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6 Die in Mexico Mudslides, Flooding

September 29, 1998

MEXICO CITY (AP) _ Mud thundered down the hill before dawn, landing on the corrugated metal roof of her tiny shack. Angelina Guebara looked out the window, grabbed her 2-year-old son and ran.

``Once I got outside, I realized we had nowhere to go,″ the 22-year-old mother said. ``I just held my baby and cried in the rain.″

Heavy rains triggered landslides that killed six people and injured at least four others Monday along Ajusco mountain south of Mexico City. A weakened section of the mountain collapsed, swallowing up three houses above Guebara’s.

Among the dead was 13-year-old Lourdes Barrera Orozco, who witnesses said was found under a pile of mud and debris still clutching a school notebook.

Her 6-year-old brother was flung on top of her. He and another 9-year-old relative suffered head injuries and were flown by helicopter to a Mexico City hospital.

City officials had been predicting such a tragedy since the start of the annual rainy season in late June, launching a campaign to relocate the people living in shantytowns ringing the capital’s hillsides. But many of the squatters _ poor migrants from the country _ refused.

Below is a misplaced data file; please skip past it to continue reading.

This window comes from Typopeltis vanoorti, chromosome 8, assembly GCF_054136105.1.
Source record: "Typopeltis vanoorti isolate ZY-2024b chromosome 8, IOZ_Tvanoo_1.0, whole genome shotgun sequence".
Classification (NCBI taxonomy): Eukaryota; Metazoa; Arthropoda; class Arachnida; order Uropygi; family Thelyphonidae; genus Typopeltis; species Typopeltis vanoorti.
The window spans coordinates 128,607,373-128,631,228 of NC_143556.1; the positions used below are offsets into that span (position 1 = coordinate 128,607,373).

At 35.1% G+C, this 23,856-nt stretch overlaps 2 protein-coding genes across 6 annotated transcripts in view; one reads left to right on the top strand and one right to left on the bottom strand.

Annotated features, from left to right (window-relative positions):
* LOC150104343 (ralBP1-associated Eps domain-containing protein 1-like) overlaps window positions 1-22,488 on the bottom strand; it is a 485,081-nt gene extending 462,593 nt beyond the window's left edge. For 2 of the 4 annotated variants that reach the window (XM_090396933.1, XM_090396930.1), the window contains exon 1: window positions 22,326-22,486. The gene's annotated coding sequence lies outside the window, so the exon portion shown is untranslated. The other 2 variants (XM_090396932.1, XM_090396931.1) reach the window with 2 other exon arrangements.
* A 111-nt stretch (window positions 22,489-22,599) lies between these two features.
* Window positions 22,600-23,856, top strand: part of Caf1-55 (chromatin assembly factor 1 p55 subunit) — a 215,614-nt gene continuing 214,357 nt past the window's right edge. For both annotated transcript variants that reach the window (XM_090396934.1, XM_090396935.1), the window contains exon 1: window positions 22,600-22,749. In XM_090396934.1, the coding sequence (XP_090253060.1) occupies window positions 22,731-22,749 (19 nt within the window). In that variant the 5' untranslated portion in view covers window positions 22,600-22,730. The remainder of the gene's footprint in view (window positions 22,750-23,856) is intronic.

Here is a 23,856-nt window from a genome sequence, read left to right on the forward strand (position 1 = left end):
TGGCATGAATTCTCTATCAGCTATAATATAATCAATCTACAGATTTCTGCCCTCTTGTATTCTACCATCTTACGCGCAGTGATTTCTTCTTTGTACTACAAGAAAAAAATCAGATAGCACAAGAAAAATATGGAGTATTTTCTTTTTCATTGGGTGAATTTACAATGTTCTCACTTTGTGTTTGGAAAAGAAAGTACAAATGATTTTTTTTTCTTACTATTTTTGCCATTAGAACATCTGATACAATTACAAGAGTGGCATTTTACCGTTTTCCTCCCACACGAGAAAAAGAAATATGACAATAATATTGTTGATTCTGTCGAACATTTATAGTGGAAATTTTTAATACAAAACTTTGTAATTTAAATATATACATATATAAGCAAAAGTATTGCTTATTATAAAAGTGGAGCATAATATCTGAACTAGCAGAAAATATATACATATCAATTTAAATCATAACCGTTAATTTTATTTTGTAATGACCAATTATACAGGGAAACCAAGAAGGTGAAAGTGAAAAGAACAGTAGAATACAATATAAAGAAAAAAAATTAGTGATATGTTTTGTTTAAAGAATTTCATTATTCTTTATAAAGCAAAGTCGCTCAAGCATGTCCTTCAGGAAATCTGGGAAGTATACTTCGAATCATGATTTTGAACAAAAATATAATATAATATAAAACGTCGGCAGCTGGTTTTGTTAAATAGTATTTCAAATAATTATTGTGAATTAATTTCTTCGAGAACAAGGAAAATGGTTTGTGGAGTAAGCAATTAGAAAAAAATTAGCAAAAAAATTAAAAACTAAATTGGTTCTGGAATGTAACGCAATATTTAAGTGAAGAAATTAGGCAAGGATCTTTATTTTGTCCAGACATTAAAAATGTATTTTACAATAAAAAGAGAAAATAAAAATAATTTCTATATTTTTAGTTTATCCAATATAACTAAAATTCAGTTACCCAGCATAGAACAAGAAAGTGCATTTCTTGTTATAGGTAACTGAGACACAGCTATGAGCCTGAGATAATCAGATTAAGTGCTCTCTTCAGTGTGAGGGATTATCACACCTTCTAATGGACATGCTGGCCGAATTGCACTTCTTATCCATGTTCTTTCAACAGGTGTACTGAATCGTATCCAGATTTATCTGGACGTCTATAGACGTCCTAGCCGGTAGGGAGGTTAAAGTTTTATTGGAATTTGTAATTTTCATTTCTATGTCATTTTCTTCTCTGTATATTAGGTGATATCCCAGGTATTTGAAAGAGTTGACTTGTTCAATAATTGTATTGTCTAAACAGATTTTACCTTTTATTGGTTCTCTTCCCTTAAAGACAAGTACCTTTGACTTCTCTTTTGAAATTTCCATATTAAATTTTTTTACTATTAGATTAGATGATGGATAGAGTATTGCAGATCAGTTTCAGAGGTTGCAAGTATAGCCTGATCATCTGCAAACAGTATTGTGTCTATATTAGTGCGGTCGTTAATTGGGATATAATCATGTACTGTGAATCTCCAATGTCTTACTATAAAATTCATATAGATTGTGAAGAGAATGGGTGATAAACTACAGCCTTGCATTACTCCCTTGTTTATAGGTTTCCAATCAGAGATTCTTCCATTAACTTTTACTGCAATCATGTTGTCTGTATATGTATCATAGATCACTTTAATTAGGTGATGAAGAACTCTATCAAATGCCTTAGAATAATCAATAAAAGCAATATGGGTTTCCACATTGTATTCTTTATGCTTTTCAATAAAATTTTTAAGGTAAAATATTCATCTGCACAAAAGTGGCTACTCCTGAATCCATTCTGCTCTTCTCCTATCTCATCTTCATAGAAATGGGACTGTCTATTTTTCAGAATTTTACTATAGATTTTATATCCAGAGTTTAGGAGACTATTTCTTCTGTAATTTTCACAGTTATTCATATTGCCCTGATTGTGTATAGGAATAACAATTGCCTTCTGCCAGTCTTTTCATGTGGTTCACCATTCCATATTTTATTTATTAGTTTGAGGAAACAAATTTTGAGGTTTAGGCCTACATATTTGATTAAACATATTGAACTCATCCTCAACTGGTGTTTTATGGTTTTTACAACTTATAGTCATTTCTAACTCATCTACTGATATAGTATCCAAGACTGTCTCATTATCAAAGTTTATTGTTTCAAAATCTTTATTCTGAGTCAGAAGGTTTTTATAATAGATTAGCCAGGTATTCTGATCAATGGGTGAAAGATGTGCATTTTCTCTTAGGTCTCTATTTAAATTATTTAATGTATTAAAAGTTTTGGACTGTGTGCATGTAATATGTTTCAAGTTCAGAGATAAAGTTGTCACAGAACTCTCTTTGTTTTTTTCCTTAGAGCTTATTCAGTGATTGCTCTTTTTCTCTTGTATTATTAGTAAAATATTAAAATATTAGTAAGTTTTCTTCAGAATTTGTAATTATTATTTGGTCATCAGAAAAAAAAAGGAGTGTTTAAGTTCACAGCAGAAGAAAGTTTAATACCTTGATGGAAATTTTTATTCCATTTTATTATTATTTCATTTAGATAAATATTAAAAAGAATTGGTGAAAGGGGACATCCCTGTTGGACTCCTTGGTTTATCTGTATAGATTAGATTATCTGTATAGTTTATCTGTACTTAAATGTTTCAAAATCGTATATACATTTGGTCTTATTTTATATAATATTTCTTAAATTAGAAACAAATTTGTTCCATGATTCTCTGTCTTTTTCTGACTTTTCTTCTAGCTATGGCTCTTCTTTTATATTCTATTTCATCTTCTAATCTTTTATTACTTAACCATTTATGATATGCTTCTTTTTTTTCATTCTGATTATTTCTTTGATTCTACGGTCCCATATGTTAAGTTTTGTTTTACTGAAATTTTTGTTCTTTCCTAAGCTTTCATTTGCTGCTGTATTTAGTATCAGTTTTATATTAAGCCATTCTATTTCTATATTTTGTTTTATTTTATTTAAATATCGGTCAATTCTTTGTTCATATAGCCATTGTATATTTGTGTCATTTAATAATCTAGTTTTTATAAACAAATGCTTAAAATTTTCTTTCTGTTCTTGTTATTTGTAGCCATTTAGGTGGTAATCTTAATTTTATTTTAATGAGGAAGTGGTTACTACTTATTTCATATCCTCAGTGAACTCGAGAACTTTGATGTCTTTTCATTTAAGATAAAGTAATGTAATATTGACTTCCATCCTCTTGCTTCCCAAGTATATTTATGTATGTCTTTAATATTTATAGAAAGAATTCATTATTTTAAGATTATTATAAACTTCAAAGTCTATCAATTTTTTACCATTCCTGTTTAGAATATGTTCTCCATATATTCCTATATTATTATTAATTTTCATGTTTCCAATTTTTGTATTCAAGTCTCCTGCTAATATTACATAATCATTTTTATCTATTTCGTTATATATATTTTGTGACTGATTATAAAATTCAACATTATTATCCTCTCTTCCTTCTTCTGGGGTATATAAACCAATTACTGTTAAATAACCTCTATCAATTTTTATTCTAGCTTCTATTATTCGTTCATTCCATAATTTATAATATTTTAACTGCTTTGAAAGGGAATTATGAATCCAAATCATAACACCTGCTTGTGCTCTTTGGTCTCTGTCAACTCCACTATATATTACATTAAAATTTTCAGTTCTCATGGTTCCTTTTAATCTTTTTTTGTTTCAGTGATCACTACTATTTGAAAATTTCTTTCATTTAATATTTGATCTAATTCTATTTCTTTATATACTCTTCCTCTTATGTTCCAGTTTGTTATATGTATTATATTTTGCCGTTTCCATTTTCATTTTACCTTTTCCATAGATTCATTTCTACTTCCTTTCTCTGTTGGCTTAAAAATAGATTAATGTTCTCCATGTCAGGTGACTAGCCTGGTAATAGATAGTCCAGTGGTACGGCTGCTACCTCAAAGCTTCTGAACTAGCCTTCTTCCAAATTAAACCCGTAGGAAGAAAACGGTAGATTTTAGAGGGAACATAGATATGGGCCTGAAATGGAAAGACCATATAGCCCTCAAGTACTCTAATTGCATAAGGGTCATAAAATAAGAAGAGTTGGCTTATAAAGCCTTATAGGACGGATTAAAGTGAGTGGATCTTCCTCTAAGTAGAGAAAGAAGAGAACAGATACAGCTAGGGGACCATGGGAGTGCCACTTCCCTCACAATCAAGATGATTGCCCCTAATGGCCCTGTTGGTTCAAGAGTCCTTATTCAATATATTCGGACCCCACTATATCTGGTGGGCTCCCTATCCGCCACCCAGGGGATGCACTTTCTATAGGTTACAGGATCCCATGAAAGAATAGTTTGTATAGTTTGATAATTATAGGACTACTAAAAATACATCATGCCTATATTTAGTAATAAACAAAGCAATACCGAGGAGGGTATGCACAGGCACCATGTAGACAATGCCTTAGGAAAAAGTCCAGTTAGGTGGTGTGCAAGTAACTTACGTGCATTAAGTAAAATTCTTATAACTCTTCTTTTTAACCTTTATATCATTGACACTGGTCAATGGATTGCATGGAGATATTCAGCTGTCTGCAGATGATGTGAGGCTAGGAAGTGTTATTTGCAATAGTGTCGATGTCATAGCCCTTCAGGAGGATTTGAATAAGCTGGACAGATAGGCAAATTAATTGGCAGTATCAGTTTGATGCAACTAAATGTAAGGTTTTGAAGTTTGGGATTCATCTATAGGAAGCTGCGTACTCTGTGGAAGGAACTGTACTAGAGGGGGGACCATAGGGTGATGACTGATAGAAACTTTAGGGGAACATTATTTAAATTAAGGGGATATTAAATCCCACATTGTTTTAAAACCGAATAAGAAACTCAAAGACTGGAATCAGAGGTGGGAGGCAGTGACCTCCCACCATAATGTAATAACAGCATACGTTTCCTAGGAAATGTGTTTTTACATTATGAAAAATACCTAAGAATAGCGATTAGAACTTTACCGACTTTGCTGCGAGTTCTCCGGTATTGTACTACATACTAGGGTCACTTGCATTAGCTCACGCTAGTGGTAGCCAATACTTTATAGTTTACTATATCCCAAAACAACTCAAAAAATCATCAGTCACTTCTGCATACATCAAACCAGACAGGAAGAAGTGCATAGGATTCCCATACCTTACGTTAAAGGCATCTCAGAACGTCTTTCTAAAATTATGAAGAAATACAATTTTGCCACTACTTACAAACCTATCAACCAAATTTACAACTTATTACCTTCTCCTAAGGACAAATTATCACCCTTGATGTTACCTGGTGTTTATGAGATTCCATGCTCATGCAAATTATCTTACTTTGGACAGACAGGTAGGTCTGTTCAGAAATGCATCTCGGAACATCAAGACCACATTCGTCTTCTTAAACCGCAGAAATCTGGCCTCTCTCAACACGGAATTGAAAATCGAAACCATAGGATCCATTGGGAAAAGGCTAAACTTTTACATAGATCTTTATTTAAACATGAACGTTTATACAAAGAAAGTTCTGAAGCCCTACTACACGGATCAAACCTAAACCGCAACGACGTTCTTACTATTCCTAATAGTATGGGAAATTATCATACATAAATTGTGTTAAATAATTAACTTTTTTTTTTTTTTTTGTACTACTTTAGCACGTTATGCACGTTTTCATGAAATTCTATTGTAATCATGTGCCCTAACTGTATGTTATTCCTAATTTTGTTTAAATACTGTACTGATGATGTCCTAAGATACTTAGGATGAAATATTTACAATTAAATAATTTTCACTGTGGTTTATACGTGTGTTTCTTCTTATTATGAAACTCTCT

``Of course, I’m going to be afraid to go back home, but I have nowhere else to go,″ 49-year-old Maria Martinez Luz said Monday, after seeing Barrera’s body pulled from the debris.

In another neighborhood, an avalanche buried the home of Juan Jose Ballesteros and his wife, Dolores, killing them. Rescuers saved their three children.

Elsewhere, Maria Guadalupe Garcia and her husband, Reyes Hernandez, were found dead, the government news agency Notimex reported.

Television reports said another body was found in a mudslide. In all, half a dozen houses were destroyed.

Mayor Cuauhtemoc Cardenas put Mexico City on a state of alert, and city officials warned those living near an almost-overflowing dam to be ready to evacuate.

Shelters were set up at local gymnasiums and churches. On Ajusco mountain, the hardest hit area, the army patrolled to prevent looting.

Some neighborhoods in a low-lying former lake bed east of Mexico City have been flooded for days, and to the west, the Lerma River overflowed its banks and left some villages inundated in sewage.

A mudslide blocked Mexico City’s main highway to the western part of the country Monday.

Heavy rains also caused rivers to overflow in the southern state of Chiapas, where flooding earlier this month killed at least 185 people and left hundreds of villages cut off from the outside world.

Two new temporary bridges built to replace ones destroyed in that flooding were washed away again, local media reported.

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